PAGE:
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Akiba Rubinstein vs Ernst Gruenfeld
"The Importance of Beating Ernst" (game of the day Aug-19-2016)
Karlsbad (1929), Karlsbad CSR, rd 5, Aug-05
Indian Game: Yusupov-Rubinstein System (A46)  ·  1-0
ANALYSIS [x]

FEN COPIED

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Kibitzer's Corner
Sep-25-04  Karpova: I like this game. Rubinstein's play is sometimes surprising but always incredibly far-sighted
Sep-29-04
Premium Chessgames Member
  paulalbert: <Karpova> I really like your selection of games. All very instructive. In this one, I really like how the K comes back from b6 just in time to attack black c pawn, winning K and P endgame no matter how black wins B. <Paul Albert>
Sep-29-04  Karpova: thank you very much, Paul Albert! It's good to know that that some people not only have a look at my game collection but also like it.
Nov-30-08  sleepyirv: Yes, thanks <Karpova> for finding this gem.
Jun-14-09
Premium Chessgames Member
  Chessical: This is a famous ending. Rubinstein wins because Gruenfeld cannot deal with pawn threats on either side of the board simultaneoulsy. Yet, later analysis showed that there is no forced win. In the end, practical considerations took their toll and Gruenfeld erred in defence.

<55.h5> was found by analysts to be premature; and it should have allowed Gruenfeld to draw. Instead, <55.Kc2!> would have won <55...Ke6> 56.Kd3 Kf7 57.Kc4 Be1 58.Kb5

After <55.h5> gxh5 56.Bxh5 Ke7 57.Kc2 c4 58.Be2 the endgame expert Becker criticised <58...c3> as losing and this was later supported by Euwe and Hooper("A Guide to the endings" #185). Instead Becker recommended <58....Kf7!> as the drawing method and this seems correct:

<59.Bxc4+> Kg6 60.Kb3 Be1 61.Bd5 Kxg5 62.Kc4 Kf6 63.Kb5 Ke7 64. a5 Kd8 65.Kb6 Kc8 66.a6 Bf2+ 67. Kc6 Kb8 =

Despite this, in the actual game, Gruenfeld may have still been able to draw after <60... Be7!> 61. Bc4+ Kg7 62. Kxc3 Bxg5 63.Kb4 Kf6 64. Kc5 Ke7 65. Kc6 Bd2 66. Bd5 Bc3 67. Kb5 Kd6 68. a5 Kc7 69. a6 Bd4 70. Be6 Be3 =

In the above line, if White cannot simply win by dashing up the Q-side with the pawn: <60... Be7!> 61.Kc4 Bxg5 62.Kb5 Ke6 63.a5 Kd6 64.Kb6 Bd8+ 65.Kb5 Kc7 66.a6 Be7 67.Ka5 Kb8 =

Apr-14-12  Karpova: Nimzowitsch: <Rubinstein's games with Gruenfeld almost invariably take the following course: By means of overhasty simplification, Gruenfeld gets himself into difficulties, after which Rubinstein wins the game by means of extremely judicious simplifications. The dynamism inherent in Rubinstein's simplifications becomes especially clear when these are compared with the less fortunate simplifications of his opponent (as, for example, Gruenfeld's 18...Bxc4, compared to Rubinstein's 31...Qxc5).> (from Nimzowitsch's tournament book 'Izbrannye partii mezdunarodnovo turnira v Karlsbade 1929')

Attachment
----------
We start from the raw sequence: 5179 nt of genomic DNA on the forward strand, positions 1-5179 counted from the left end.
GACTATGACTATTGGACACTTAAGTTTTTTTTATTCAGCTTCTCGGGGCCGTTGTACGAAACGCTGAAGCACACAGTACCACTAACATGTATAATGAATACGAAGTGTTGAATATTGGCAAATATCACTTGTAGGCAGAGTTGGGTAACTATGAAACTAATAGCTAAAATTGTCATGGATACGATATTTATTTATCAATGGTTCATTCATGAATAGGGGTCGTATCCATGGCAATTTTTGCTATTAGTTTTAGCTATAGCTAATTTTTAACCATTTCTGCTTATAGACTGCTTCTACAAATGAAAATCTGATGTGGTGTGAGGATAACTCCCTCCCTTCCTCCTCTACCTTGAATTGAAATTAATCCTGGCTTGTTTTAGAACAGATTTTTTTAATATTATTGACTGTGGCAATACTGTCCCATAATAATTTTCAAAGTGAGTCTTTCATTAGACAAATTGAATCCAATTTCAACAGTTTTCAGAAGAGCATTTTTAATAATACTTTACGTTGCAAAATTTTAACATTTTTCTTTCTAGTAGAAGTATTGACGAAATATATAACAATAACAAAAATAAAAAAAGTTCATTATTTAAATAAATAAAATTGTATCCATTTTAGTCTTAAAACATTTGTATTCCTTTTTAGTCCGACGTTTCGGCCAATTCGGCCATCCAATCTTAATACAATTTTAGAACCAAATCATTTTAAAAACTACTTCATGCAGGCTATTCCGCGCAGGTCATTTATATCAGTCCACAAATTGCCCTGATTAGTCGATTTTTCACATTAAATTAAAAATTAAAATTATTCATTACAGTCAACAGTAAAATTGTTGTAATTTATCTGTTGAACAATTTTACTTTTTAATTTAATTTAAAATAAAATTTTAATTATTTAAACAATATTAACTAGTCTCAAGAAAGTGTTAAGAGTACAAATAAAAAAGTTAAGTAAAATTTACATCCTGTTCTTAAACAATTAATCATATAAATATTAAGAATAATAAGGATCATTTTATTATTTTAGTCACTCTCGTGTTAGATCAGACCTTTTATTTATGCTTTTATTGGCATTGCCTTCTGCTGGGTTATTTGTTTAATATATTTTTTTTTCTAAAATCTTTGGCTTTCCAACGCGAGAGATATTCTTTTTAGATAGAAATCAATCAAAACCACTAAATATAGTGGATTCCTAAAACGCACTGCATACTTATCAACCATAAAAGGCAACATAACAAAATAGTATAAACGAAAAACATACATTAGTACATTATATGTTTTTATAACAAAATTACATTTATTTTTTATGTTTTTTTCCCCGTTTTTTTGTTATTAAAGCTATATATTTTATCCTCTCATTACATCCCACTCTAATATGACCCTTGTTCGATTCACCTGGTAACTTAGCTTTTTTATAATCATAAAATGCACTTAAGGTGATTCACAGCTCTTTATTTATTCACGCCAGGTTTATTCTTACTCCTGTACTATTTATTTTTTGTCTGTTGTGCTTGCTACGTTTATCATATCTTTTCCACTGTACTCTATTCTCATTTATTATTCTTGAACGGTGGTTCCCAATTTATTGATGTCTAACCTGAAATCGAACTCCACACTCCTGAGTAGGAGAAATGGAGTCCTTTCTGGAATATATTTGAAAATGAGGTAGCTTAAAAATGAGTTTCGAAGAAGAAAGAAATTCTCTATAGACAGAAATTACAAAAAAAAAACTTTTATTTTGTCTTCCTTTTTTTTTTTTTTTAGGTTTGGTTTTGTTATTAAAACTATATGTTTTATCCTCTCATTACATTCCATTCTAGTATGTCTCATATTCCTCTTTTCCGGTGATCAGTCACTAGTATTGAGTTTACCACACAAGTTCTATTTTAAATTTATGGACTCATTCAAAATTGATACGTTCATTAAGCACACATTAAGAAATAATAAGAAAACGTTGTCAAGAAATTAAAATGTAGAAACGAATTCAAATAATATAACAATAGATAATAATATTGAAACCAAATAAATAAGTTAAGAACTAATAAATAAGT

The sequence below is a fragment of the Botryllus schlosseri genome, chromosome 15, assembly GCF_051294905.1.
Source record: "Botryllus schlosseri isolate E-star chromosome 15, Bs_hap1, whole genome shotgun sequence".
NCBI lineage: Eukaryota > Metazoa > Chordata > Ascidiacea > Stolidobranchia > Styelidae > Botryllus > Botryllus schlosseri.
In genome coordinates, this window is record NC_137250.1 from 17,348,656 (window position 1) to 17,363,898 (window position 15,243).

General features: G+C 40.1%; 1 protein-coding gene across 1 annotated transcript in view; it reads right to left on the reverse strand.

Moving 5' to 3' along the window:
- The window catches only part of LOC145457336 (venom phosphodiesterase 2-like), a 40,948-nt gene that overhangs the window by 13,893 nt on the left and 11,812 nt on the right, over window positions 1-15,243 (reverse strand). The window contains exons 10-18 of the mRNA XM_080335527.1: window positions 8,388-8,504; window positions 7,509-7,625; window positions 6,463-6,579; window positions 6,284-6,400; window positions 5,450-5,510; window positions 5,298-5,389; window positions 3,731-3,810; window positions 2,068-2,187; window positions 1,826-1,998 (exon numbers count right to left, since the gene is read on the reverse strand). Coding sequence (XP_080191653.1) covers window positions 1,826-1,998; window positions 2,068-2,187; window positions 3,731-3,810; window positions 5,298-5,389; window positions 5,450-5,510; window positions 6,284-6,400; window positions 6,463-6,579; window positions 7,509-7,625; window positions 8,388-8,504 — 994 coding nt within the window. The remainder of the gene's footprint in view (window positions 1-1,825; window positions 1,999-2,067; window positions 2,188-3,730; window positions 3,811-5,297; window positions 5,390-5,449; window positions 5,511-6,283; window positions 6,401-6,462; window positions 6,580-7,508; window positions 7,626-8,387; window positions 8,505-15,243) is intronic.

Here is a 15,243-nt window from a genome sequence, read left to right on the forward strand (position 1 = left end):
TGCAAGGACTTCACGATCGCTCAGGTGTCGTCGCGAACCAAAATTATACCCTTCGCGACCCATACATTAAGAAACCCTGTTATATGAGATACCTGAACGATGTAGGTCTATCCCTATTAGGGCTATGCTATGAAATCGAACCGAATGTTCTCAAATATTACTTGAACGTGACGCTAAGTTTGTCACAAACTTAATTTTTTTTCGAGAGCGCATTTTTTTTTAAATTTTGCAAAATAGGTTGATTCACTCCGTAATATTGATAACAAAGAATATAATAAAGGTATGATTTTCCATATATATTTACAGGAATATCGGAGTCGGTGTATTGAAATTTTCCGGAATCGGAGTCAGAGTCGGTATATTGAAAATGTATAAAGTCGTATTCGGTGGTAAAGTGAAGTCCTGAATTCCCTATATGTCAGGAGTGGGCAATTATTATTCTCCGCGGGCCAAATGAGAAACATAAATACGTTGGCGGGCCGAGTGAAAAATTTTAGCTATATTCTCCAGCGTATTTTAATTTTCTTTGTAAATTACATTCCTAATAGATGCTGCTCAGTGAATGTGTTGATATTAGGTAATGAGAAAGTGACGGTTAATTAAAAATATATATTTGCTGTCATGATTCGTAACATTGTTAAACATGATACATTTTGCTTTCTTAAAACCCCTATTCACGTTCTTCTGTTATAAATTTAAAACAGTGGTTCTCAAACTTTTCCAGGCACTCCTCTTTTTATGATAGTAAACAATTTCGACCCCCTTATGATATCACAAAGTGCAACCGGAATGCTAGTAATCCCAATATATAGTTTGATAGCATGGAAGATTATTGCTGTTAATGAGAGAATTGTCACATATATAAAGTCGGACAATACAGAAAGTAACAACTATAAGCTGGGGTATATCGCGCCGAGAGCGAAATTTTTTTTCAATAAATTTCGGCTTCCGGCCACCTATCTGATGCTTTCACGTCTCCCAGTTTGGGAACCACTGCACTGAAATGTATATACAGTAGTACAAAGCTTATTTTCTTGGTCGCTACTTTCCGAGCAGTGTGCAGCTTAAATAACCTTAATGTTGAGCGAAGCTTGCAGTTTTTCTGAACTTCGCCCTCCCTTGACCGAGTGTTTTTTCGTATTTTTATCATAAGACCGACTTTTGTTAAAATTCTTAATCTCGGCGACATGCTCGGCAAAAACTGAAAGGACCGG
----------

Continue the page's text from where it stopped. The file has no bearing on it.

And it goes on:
Source: Page 248 of J. Donaldson and N. Minev 'The Life and Games of Akiva Rubinstein - Volume 2: The Later Years', 2nd edition, Milford, USA, 2011.

Aug-19-16
Premium Chessgames Member
  An Englishman: Good Evening: Nimzowitsch's comment seems odd given that Grunfeld allowed 17.Bxc5 instead of withdrawing the Knight. I realize that Black feared a continuation such as 16...Nb7; 17.Nd6+,Nxd6; 18.Qxa6 winning the Two Bishops, but is that really such a bad thing? I believe the Knight is the best minor piece on the board and in formation such as this, the Bc2 can become useless.
Aug-19-16  goodevans: Of course not <39.Qd7+ Kh6 40.Qxc6> because of <40...Bxh4!>. Now <41.Kxh4?? Qh2+ 42.Kg4 Qh5#> is curtains so white must concede another pawn with <41.Qc3>.
Aug-19-16  goodevans: P.S. Brilliant pun!
Aug-19-16
Premium Chessgames Member
  AylerKupp: Regardless of whether Gruenfeld had theoretical chances for a draw at the later stages of the game, from a practical perspective, entering into an endgame against Rubinstein with an inferior pawn structure was ill advised. Even with BOC.
Aug-19-16
Premium Chessgames Member
  kevin86: Bishops of opposite colors is a bear of an endgame, even while a pawn or two ahead. You need to win the adverse bishop and still have enough pawns to win.
Aug-19-16
Premium Chessgames Member
  morfishine: Rubinstein really was brilliant in all phases
Aug-19-16
Premium Chessgames Member
  thegoodanarchist: The pun is a reference to the Oscar Wilde play, <The Importance of Being Earnest>, or else it is a reference to the physical beating of the movie character, <Ernest P. Worrell>
Aug-19-16  jimx: What an awesomely Gruelling game.
Aug-20-16
Premium Chessgames Member
  thegoodanarchist: <morfishine: Rubinstein really was brilliant in all phases>

He was good in chess, too ;)

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